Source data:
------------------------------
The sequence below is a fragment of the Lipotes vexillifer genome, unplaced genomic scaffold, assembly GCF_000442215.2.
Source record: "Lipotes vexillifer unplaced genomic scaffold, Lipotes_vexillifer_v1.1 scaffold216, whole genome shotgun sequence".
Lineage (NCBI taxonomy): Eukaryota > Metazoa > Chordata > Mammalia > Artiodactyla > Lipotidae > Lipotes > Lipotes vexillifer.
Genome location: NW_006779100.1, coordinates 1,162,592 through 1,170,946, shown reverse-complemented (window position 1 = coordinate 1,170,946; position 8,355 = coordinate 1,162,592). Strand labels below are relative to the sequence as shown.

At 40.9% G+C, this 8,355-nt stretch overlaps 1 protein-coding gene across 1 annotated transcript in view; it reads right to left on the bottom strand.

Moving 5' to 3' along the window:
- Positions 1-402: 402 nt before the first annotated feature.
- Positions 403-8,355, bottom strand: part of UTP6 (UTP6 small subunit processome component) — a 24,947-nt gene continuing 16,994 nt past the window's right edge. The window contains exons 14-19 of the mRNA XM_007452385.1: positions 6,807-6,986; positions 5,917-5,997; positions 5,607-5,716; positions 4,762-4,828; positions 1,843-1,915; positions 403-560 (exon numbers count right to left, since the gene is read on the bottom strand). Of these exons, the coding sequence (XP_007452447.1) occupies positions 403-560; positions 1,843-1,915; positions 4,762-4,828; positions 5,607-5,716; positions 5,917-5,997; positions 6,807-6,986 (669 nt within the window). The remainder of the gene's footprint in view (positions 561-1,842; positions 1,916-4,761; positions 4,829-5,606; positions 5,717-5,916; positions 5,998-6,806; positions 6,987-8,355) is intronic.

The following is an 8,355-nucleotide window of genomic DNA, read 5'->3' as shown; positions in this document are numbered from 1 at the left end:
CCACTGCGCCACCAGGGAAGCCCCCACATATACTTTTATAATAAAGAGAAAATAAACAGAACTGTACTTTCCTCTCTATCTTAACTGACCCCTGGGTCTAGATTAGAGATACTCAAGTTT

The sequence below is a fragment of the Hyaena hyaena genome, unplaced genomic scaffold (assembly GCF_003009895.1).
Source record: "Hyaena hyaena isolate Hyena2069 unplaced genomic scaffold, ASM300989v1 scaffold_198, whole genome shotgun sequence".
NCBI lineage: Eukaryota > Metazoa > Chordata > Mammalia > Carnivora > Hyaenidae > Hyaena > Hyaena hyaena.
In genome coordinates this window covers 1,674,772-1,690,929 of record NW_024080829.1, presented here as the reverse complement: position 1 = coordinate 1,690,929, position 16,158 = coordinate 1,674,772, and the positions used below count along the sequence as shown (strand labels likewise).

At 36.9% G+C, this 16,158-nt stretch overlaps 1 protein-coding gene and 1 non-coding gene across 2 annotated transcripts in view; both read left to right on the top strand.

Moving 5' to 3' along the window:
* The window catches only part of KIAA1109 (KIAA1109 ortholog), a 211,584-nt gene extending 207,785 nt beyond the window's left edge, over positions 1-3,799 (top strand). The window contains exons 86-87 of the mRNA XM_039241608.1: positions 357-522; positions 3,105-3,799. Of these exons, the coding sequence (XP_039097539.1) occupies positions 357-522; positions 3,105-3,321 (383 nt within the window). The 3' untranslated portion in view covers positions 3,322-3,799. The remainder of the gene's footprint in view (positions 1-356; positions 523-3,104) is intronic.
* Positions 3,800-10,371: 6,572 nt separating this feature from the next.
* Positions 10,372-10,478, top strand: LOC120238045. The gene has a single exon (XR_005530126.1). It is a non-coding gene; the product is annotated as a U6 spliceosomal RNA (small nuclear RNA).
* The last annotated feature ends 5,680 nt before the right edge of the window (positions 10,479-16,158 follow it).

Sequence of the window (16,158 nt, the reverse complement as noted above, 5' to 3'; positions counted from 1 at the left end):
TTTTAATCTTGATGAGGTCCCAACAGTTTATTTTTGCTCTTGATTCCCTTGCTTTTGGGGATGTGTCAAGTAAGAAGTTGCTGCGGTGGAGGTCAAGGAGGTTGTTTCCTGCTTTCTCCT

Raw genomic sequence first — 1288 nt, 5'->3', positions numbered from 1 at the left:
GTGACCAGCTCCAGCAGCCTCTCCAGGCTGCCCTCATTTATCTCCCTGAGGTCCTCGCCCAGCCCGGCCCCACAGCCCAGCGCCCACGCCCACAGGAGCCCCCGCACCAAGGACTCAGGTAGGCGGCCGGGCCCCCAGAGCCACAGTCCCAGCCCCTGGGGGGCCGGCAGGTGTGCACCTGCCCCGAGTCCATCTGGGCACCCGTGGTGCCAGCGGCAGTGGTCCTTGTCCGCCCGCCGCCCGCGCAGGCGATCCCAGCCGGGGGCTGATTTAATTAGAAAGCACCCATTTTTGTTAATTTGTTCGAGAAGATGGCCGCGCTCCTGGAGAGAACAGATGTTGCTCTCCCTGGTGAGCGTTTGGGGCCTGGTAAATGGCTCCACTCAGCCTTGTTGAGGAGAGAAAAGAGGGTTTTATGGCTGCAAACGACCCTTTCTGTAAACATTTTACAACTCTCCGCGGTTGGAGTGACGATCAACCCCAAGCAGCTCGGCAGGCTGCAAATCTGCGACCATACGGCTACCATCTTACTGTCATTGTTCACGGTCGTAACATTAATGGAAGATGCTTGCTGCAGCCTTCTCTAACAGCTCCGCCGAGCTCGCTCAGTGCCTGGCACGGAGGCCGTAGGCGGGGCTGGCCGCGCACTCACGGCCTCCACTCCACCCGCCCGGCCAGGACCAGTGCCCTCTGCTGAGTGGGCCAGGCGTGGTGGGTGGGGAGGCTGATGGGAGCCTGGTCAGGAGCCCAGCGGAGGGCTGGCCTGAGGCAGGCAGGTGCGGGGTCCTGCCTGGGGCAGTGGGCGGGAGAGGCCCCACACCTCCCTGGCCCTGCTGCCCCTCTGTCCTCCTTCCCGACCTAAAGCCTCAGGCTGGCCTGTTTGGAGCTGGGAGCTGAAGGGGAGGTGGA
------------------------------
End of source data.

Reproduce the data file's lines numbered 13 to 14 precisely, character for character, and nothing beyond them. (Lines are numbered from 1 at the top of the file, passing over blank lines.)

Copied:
NCBI lineage: Eukaryota > Metazoa > Chordata > Mammalia > Carnivora > Hyaenidae > Hyaena > Hyaena hyaena.
In genome coordinates this window covers 1,674,772-1,690,929 of record NW_024080829.1, presented here as the reverse complement: position 1 = coordinate 1,690,929, position 16,158 = coordinate 1,674,772, and the positions used below count along the sequence as shown (strand labels likewise).